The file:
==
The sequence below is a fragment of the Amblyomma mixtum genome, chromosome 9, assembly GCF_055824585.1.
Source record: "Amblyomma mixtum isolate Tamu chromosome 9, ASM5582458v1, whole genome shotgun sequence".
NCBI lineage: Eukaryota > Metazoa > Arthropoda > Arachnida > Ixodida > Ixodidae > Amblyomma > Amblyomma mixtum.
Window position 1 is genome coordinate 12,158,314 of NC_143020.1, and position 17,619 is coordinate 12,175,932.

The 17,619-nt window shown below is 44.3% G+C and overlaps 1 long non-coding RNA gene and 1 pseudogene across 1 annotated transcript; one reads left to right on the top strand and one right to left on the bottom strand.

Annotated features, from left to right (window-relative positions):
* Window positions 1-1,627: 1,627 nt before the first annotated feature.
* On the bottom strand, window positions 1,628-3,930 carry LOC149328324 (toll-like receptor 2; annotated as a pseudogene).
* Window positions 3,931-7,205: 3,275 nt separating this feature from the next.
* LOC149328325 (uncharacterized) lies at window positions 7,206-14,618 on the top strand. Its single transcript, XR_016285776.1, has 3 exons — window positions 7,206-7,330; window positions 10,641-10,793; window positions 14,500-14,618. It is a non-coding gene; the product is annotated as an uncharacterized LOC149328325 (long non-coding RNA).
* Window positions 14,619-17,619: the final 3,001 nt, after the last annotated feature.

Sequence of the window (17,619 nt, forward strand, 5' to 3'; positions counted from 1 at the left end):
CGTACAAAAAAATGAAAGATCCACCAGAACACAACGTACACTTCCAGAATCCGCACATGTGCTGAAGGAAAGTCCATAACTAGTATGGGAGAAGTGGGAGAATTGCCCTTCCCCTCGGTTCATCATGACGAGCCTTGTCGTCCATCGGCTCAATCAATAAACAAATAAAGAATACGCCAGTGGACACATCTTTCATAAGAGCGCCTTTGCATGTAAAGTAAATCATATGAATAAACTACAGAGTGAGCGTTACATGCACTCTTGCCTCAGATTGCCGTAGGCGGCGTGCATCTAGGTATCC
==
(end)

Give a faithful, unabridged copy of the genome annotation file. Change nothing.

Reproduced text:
The sequence below is a fragment of the Amblyomma mixtum genome, chromosome 9, assembly GCF_055824585.1.
Source record: "Amblyomma mixtum isolate Tamu chromosome 9, ASM5582458v1, whole genome shotgun sequence".
NCBI lineage: Eukaryota > Metazoa > Arthropoda > Arachnida > Ixodida > Ixodidae > Amblyomma > Amblyomma mixtum.
Window position 1 is genome coordinate 12,158,314 of NC_143020.1, and position 17,619 is coordinate 12,175,932.

The 17,619-nt window shown below is 44.3% G+C and overlaps 1 long non-coding RNA gene and 1 pseudogene across 1 annotated transcript; one reads left to right on the top strand and one right to left on the bottom strand.

Annotated features, from left to right (window-relative positions):
* Window positions 1-1,627: 1,627 nt before the first annotated feature.
* On the bottom strand, window positions 1,628-3,930 carry LOC149328324 (toll-like receptor 2; annotated as a pseudogene).
* Window positions 3,931-7,205: 3,275 nt separating this feature from the next.
* LOC149328325 (uncharacterized) lies at window positions 7,206-14,618 on the top strand. Its single transcript, XR_016285776.1, has 3 exons — window positions 7,206-7,330; window positions 10,641-10,793; window positions 14,500-14,618. It is a non-coding gene; the product is annotated as an uncharacterized LOC149328325 (long non-coding RNA).
* Window positions 14,619-17,619: the final 3,001 nt, after the last annotated feature.

Sequence of the window (17,619 nt, forward strand, 5' to 3'; positions counted from 1 at the left end):
CGTACAAAAAAATGAAAGATCCACCAGAACACAACGTACACTTCCAGAATCCGCACATGTGCTGAAGGAAAGTCCATAACTAGTATGGGAGAAGTGGGAGAATTGCCCTTCCCCTCGGTTCATCATGACGAGCCTTGTCGTCCATCGGCTCAATCAATAAACAAATAAAGAATACGCCAGTGGACACATCTTTCATAAGAGCGCCTTTGCATGTAAAGTAAATCATATGAATAAACTACAGAGTGAGCGTTACATGCACTCTTGCCTCAGATTGCCGTAGGCGGCGTGCATCTAGGTATCC